Monday, January 31, 2011

Martin Luther King, Jr. Tribute 6

Two profound thoughts on how we treat each other:

"We are prone to judge success by the index of our salaries or the size of our automobiles, rather than by the quality of our service and relationship to humanity."                                                                                                                                                -Stride Toward Freedom, pp. 94

"You don't have to have a college degree to serve. You don't have to make your subject and your verb agree to serve. You don't have to know about Plato and Aristotle to serve. You don't have to know Einstein's theory of relativity to serve. You don’t have to know the second theory of thermodynamics in physics to serve. You only need a heart full of grace. A soul generated by love."                                                                                                                                        -Wisdom of MLK, Jr., pp. 205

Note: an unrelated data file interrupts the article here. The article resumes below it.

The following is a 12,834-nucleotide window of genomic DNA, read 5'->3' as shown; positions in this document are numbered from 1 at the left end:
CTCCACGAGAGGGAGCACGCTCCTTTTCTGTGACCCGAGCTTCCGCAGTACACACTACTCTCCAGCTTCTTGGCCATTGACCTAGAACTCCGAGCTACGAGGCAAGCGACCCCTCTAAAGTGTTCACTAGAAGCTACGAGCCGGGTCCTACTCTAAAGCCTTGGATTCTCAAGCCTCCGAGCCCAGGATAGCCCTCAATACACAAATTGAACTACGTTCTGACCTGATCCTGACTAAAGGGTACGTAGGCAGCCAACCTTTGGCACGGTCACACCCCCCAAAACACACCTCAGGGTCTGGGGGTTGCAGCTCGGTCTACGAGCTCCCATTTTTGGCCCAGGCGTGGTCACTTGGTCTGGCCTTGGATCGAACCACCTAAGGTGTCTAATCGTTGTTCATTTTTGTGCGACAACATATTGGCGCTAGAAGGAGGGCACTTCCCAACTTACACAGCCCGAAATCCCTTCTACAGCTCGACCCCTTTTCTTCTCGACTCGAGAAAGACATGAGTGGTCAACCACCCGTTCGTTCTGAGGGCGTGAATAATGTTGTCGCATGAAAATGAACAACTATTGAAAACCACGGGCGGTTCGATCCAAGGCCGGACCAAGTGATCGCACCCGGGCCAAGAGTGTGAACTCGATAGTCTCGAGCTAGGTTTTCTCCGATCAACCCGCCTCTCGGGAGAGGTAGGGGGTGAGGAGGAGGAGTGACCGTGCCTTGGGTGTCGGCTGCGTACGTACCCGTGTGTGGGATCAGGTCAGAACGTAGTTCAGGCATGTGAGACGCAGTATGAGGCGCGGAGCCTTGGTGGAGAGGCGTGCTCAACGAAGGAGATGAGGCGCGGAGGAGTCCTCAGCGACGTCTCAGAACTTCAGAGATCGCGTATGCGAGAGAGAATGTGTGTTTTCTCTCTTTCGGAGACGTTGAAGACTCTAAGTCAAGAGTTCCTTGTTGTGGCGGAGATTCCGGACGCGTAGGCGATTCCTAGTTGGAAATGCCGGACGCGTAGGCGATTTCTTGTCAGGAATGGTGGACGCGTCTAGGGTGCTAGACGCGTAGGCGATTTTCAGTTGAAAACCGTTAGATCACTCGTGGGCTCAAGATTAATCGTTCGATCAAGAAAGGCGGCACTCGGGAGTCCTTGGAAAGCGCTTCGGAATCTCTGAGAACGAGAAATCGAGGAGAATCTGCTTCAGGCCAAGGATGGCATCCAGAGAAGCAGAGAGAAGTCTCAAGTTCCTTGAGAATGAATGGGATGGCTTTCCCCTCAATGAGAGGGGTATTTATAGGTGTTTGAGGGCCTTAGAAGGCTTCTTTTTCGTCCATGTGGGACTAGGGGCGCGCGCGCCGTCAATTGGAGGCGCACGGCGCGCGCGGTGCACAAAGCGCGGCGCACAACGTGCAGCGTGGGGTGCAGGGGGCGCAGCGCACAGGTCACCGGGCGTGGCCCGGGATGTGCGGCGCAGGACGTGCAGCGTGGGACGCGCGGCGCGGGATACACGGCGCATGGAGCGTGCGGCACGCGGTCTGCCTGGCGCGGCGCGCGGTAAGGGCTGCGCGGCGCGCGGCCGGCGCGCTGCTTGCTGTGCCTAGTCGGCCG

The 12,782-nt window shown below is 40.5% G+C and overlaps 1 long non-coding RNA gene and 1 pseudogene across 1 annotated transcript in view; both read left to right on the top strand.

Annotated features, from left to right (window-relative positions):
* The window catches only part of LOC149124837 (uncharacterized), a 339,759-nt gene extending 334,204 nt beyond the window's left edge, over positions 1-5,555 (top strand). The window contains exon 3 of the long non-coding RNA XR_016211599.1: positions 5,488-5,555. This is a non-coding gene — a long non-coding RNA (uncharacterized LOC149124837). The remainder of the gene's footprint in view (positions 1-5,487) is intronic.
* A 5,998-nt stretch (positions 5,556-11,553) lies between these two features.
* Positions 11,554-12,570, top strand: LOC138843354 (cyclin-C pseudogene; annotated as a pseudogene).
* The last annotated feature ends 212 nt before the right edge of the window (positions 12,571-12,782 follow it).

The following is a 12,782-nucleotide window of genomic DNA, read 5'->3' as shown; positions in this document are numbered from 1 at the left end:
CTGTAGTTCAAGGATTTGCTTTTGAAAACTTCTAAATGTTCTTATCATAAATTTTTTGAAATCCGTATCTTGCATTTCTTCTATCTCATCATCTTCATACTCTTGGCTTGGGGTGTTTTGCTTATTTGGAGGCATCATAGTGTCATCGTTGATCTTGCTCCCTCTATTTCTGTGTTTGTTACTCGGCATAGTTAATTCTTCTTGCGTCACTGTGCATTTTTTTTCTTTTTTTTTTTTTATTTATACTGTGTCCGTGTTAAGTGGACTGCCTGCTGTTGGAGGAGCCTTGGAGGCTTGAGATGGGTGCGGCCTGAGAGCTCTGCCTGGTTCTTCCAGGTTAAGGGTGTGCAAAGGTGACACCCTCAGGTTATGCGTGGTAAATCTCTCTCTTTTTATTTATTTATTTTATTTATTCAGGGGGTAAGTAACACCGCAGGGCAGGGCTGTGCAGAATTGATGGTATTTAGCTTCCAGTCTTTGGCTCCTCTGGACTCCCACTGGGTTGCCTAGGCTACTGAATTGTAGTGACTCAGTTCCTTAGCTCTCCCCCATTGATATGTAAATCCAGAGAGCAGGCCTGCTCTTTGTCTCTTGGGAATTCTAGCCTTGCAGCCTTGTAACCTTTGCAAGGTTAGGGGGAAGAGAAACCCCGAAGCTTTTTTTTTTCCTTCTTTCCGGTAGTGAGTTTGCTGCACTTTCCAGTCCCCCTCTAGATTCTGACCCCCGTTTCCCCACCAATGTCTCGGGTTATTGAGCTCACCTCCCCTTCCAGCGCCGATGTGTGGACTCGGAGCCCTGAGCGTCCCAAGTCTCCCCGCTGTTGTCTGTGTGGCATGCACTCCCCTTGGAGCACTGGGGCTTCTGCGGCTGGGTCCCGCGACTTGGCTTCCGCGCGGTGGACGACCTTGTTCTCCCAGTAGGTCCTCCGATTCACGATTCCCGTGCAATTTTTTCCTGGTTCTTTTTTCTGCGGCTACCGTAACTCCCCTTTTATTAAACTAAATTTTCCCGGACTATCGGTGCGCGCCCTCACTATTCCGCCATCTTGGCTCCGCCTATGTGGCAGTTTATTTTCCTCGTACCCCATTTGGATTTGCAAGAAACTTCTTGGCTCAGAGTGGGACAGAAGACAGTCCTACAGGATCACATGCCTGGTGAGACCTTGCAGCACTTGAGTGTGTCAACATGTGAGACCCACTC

Saturday, January 29, 2011

Martin Luther King, Jr. Tribute 4 & 5

Since I missed a few days here are two thoughts from Dr. King worthy of your contemplation:

"A civilization can founder as readily in the face of moral and spiritual bankruptcy as it can through financial bankruptcy."

                                                                                                                   -Where do we go From Here, pp. 186

Wow, what would be the peril for a society that is dangerously bereft of moral, spiritual and financial stability?...  And the bonus quote is a beautifully expressed truth (one of my favorites):